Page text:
Bidding Winter a Fatty and Not-Overfond Farewell.
Fat Thursday, the day when we indulge in glutting on fatty and sweet delicacies without their weight lying heavy on our conscience, comes but once a year. While some point to the Roman origin of such a tradition of saying farewell to winter, others note that it has a far longer pedigree, and yet others claim that it hails from the Slavic lands where it evolved from pagan rites. Nonetheless, everyone agrees that such judgements cannot be pronounced without gorging on angel wings and doughnuts.
There must be no hole in pączek – the Polish doughnut. End of story. Rose petal jam filling is de rigeur, yet many creative options are available, to mention replacing jam with halva. Doughnuts are deep-fried on both sides, which means that once its “bottom” is nicely browned, you turn it around to fry the “top”. This results in an “underfried” lighter ring where the two halves meet. All doughnut juries in competition benches all around Małopolska make sure that this mark of absolute mastery is unbroken and consistently even.
Pączek’s less hyped cousin is chrust, known in some homes as faworki.
Luckily for your sweet tooth, both doughnuts and angel wings (for this is what the latter is called in English) are available not only on Fat Thursday but throughout the last weeks of the massive partying season known as karnawał and especially during its last days – the ostatki.
What is sadly gone is the custom of Kraków comber, when the women selling their produce in the open markets would start the day from dressing fancily and getting tipsy, and then march out to the Main Market Square to take over the city. Men were chased mercilessly, the handsome ones escaping the horrible comber fate at the ransom of a kiss, the rest being tied with straw chains and laid on the ground. (In the olden days, streets and squares were quite muddy, not to mention the gutters.) After several hours of torment, the victims and the ransomed hunks were forced to, as the chronicles put it, “engage in a dance”. In some years, the hunt and the cavorting lasted to Ash Wednesday.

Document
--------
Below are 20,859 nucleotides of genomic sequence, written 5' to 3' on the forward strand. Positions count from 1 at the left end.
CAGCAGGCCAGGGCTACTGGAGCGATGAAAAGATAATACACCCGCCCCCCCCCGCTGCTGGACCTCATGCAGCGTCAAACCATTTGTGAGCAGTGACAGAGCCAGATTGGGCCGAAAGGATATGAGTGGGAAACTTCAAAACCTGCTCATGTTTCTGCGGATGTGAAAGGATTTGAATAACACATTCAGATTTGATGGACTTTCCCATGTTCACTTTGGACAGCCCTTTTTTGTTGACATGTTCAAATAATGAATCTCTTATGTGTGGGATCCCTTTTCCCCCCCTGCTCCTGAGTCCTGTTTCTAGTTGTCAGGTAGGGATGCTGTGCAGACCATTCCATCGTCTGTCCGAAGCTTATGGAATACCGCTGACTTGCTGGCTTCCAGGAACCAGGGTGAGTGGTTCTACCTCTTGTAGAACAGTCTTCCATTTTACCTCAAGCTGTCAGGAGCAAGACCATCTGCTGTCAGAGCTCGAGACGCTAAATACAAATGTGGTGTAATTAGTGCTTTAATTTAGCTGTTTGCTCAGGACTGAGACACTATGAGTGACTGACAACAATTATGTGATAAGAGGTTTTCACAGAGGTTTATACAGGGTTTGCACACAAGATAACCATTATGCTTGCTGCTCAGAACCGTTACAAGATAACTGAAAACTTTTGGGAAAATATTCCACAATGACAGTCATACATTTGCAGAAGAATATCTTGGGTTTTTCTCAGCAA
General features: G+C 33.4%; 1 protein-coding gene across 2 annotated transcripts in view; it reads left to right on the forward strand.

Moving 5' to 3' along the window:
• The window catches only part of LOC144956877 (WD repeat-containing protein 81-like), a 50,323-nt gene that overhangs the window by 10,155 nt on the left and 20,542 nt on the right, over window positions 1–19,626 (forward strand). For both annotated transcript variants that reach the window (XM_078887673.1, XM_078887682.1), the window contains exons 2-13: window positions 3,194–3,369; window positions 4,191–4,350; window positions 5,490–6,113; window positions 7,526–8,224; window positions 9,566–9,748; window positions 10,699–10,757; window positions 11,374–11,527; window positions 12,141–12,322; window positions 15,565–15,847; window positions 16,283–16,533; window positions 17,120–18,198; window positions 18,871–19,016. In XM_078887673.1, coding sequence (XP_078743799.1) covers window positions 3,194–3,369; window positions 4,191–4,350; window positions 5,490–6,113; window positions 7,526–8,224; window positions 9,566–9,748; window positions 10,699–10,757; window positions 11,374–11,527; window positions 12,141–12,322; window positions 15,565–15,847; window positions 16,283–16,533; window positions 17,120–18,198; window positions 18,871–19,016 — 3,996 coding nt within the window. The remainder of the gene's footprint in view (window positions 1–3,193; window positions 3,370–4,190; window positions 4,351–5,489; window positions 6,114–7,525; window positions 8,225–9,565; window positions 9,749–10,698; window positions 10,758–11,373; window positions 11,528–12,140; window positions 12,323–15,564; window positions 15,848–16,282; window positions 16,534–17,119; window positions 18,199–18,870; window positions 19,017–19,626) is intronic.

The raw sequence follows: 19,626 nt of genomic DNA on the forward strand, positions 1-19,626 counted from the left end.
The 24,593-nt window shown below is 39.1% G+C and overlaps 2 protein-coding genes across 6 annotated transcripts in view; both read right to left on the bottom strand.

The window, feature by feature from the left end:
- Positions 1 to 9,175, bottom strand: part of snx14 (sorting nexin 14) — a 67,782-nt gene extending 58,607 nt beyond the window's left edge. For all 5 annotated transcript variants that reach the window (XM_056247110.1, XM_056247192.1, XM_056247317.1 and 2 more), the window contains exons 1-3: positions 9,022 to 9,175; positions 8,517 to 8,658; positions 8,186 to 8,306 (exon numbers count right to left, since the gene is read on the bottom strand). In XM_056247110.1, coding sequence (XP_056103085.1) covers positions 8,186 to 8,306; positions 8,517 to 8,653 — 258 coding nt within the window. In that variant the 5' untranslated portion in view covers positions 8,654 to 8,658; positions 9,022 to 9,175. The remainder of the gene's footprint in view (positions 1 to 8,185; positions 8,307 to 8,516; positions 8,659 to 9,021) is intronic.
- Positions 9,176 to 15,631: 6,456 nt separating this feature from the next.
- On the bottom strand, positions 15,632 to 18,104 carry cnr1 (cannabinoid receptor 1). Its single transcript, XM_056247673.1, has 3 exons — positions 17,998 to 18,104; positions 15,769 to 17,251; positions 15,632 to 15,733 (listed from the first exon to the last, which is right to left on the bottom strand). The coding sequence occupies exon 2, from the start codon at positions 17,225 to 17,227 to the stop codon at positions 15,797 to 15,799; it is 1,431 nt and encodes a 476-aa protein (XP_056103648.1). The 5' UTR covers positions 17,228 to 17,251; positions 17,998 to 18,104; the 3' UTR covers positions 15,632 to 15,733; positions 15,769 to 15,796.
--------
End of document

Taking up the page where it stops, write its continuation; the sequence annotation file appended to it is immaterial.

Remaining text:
Another ruined tradition are the kuligi: the joyful and rowdy sleigh ride parties. Melting the snows too early, the global warming has stripped us of this form of merriment, characteristic of the last days of the carnival. This, however, should not be a reason to worry. The cavalcades of horse-pulled sleighs will return to the mountains of Małopolska with the snow, so, munching on your festive doughnut, do make a note of that and book yourself a great holiday in Małopolska early next winter.
Fat Thursday comes six days before Ash Wednesday, In 2024, it falls on 8 February.
A confectionery selling several hundred doughnuts a day may expect sales soaring to tens of thousands on Fat Thursday.
Diehard traditionalists refuse to eat doughnuts that were not deep-fried in pure lard.
It takes 30 minutes running to burn the calories (c. 400) from an average doughnut.